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Exploring the Visible Spectrum in Python (codedrome.com)
56 points by codedrome 78 days ago | hide | past | web | favorite | 24 comments



This mapping of wavelength to RGB value is very misleading: in particular, when moving to higher and higher frequencies, blue does not wrap around to red creating purple. The perceptual color space that we are used to working in by mixing pigments or various frequencies of light is independent of light frequency. Unlike all other colors in the rainbow, there is no single frequency that will activate both the red and blue cones within your eye to create purple; if you had a single frequency between blue and red, it would look green. Instead, you must have two disjoint frequencies both stimulating the red and blue cones simultaneously (note that this is not strictly true, as for some people, the red cones do have some response down in the blue range, but the amount of red response within the blue region is extremely weak, and will not give the sensation of purple that is shown in articles such as this one).

This is why rainbows do not have purple at the edge, and why prisms do not create purple; it is a "non-physical" color (I made that term up, but it hopefully makes sense given my explanation above).

For a more physically-sound mapping of wavelength to color, see the CIE XYZ color system [1]. In particular, in Figure 2, the "pure wavelengths" are given as points along the outside edge of the curved surface, and as you can see, purple does not exist along that outside edge.

For those interested in simulation of color, I highly recommend Jiahao Chen's old notebook "The Colors of Chemistry" [2], which goes through a lot of these concepts, and accurately simulates things like the color of solutions just from knowing their chemical composition. Truly fascinating stuff.

[1] http://www.fourmilab.ch/documents/specrend/ [2] https://github.com/jiahao/ijulia-notebooks/blob/master/2014-...


Apropos fourmilab, just be warned, years ago the site had errors around whitepoint handling, some later fixed, some clearly not. That Figure 2 has the whitepoint label "W+" very offset from the rendered whitepoint (the Y crossing).

My very fuzzy recollection is it was this specrend code that was behind the oops of a "The Universe is green!" NYTimes front-page(?) article - someone's research generated spectra, and for PR they derived a color using off-the-web code, but didn't recognize the bogosity of the output value. Red-shifted faces.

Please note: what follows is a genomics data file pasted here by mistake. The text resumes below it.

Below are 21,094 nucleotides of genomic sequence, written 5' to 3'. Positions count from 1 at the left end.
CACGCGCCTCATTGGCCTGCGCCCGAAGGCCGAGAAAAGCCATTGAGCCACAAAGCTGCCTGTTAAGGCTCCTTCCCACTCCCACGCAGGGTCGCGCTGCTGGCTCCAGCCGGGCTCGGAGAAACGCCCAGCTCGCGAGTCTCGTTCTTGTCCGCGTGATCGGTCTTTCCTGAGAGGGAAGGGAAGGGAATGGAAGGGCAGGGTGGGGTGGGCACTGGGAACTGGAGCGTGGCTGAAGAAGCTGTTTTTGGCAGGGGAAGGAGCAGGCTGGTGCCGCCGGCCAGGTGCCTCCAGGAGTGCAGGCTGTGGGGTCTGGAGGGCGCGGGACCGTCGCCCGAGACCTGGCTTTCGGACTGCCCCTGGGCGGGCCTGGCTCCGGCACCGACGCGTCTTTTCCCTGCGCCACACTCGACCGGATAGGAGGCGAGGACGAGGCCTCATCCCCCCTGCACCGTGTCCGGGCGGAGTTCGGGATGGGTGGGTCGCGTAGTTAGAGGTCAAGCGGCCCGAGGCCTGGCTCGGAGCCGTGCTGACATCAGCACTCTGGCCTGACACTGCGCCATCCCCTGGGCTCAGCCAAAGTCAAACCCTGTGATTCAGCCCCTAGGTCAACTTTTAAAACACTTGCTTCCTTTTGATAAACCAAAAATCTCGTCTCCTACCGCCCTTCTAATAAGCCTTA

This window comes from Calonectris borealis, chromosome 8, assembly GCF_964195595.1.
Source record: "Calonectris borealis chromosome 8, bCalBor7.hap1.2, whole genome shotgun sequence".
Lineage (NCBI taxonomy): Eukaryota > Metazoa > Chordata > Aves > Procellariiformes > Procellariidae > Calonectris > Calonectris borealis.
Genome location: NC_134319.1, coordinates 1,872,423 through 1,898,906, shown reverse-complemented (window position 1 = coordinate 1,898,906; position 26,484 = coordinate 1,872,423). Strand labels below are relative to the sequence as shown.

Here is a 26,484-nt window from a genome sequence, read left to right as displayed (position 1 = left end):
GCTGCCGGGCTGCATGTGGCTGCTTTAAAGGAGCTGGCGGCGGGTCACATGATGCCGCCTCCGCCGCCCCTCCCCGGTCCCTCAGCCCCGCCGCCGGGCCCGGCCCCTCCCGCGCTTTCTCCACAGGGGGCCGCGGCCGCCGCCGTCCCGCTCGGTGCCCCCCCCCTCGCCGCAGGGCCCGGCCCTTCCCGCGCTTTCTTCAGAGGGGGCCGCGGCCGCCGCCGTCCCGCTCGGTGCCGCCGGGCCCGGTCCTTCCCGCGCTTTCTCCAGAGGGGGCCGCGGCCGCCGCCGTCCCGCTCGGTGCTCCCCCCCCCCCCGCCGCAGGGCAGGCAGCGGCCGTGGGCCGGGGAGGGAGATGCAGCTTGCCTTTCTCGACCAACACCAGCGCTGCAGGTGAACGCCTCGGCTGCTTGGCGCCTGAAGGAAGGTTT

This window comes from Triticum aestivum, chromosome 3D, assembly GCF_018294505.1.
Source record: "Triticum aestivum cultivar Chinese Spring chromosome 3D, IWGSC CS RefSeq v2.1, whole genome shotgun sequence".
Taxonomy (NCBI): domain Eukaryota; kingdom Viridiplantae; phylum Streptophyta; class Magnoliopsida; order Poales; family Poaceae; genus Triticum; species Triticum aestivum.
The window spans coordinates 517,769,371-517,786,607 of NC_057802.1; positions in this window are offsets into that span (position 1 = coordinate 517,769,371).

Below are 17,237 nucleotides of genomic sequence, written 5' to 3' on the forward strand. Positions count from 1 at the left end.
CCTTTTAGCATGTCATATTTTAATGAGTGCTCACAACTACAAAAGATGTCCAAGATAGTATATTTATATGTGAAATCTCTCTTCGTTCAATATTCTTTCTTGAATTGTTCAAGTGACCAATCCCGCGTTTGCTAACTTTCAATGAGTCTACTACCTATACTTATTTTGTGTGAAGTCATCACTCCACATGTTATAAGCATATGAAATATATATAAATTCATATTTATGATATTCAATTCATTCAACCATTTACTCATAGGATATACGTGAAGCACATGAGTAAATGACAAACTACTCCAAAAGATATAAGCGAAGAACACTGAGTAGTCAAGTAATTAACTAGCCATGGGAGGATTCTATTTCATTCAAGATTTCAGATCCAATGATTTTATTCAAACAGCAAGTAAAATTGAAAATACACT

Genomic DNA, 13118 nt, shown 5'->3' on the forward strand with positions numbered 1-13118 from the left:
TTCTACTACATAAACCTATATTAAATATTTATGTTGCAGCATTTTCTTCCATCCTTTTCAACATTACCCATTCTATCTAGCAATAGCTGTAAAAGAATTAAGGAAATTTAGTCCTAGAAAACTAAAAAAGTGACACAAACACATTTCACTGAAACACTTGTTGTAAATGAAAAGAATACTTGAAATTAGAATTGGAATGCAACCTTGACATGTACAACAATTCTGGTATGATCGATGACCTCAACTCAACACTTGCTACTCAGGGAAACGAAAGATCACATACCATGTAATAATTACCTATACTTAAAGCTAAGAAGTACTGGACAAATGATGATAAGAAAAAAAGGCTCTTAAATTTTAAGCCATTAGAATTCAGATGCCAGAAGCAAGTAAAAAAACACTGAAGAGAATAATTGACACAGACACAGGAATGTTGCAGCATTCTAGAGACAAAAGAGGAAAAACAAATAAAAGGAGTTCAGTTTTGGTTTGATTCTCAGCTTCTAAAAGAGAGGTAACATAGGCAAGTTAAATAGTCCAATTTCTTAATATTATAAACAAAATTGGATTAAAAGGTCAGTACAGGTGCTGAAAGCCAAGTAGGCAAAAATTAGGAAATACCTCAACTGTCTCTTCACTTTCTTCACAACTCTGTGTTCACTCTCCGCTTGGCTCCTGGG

The Wikipedia discussion of violet[1] currently seems plausible - yay. Unlike the "Black-body radiation" article,[2] which again has a CIE chromaticity diagram with a blackbody curve going through yellow and missing white, which is indicative of broken whitepoint math. Oh well.

> This mapping of wavelength to RGB value is very misleading

As is so much science education content. It can be fun to imagine how different science learning might be if content wasn't so broken.

[1] https://en.wikipedia.org/wiki/Violet_(color) [2] https://en.wikipedia.org/wiki/Black-body_radiation


Here was my best-effort rendering in 2010, https://en.wikipedia.org/wiki/File:Jacobolus_spectrum.svg


Thank you for expressing your concern about color.

About purple, recently I've been looking at pictures of rainbows, and one in particular caught my attention, it shows several (I believe 5) concentric rainbows. The order of the colors alternate on each rainbow, so of the outermost rainbow has red on the outside, the one right next to it has blue on the outside and red on the inside. Then if you look at the intersections or the space in between rainbows, it looks purple.

What makes that space look purple? And what makes the color order alternate?